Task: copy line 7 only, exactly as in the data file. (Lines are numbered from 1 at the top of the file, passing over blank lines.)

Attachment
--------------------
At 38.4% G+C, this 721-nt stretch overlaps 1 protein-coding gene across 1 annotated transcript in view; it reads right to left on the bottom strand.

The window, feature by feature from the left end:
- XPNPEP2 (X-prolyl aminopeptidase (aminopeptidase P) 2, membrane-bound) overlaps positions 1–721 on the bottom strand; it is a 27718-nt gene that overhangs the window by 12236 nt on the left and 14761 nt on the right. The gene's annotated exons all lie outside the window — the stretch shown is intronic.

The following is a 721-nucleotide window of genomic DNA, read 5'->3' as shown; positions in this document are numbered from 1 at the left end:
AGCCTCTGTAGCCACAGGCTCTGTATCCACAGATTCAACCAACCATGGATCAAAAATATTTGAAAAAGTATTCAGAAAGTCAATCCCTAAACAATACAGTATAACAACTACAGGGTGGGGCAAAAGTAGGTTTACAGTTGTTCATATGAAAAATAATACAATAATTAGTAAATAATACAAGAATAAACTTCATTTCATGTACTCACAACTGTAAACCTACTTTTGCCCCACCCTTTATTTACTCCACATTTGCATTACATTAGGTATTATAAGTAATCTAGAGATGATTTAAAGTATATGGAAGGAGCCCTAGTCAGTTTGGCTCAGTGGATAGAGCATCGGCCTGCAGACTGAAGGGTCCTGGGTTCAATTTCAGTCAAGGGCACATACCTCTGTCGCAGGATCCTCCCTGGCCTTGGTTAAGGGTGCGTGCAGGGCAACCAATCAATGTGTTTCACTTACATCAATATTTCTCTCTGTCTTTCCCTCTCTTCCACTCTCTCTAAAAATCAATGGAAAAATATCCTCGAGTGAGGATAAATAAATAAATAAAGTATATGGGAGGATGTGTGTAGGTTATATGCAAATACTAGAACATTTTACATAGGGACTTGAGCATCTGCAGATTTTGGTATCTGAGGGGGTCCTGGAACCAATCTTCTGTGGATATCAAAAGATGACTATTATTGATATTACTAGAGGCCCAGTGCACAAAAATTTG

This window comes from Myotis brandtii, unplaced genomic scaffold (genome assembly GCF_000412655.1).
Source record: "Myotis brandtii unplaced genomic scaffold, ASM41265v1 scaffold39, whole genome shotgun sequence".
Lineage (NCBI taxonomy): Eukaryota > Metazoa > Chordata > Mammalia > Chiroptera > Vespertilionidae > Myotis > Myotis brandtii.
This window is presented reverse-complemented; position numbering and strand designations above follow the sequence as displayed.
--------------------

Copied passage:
Source record: "Myotis brandtii unplaced genomic scaffold, ASM41265v1 scaffold39, whole genome shotgun sequence".